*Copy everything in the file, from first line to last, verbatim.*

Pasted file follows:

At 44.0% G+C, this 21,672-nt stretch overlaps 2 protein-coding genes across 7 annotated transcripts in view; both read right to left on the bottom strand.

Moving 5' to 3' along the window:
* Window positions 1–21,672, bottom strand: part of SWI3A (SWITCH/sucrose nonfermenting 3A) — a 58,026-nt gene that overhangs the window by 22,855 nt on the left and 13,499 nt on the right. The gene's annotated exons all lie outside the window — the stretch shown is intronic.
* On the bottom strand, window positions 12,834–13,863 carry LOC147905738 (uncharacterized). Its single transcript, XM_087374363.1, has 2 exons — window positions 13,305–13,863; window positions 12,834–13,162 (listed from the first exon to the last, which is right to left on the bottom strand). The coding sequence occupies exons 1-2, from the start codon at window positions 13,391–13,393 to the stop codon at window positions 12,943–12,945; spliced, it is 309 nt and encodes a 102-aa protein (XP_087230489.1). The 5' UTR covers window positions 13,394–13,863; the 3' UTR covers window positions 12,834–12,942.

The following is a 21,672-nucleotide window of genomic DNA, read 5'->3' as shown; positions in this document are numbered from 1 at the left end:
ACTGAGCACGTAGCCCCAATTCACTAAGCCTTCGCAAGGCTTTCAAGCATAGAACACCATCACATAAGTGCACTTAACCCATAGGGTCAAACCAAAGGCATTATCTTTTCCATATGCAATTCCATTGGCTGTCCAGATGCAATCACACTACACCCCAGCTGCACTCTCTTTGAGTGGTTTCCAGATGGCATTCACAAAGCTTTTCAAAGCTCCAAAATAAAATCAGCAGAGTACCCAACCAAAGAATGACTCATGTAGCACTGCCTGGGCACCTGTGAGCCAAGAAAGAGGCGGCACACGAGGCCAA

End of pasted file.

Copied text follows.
At 44.0% G+C, this 21,672-nt stretch overlaps 2 protein-coding genes across 7 annotated transcripts in view; both read right to left on the bottom strand.

Moving 5' to 3' along the window:
* Window positions 1–21,672, bottom strand: part of SWI3A (SWITCH/sucrose nonfermenting 3A) — a 58,026-nt gene that overhangs the window by 22,855 nt on the left and 13,499 nt on the right. The gene's annotated exons all lie outside the window — the stretch shown is intronic.
* On the bottom strand, window positions 12,834–13,863 carry LOC147905738 (uncharacterized). Its single transcript, XM_087374363.1, has 2 exons — window positions 13,305–13,863; window positions 12,834–13,162 (listed from the first exon to the last, which is right to left on the bottom strand). The coding sequence occupies exons 1-2, from the start codon at window positions 13,391–13,393 to the stop codon at window positions 12,943–12,945; spliced, it is 309 nt and encodes a 102-aa protein (XP_087230489.1). The 5' UTR covers window positions 13,394–13,863; the 3' UTR covers window positions 12,834–12,942.

The following is a 21,672-nucleotide window of genomic DNA, read 5'->3' as shown; positions in this document are numbered from 1 at the left end:
ACTGAGCACGTAGCCCCAATTCACTAAGCCTTCGCAAGGCTTTCAAGCATAGAACACCATCACATAAGTGCACTTAACCCATAGGGTCAAACCAAAGGCATTATCTTTTCCATATGCAATTCCATTGGCTGTCCAGATGCAATCACACTACACCCCAGCTGCACTCTCTTTGAGTGGTTTCCAGATGGCATTCACAAAGCTTTTCAAAGCTCCAAAATAAAATCAGCAGAGTACCCAACCAAAGAATGACTCATGTAGCACTGCCTGGGCACCTGTGAGCCAAGAAAGAGGCGGCACACGAGGCCAA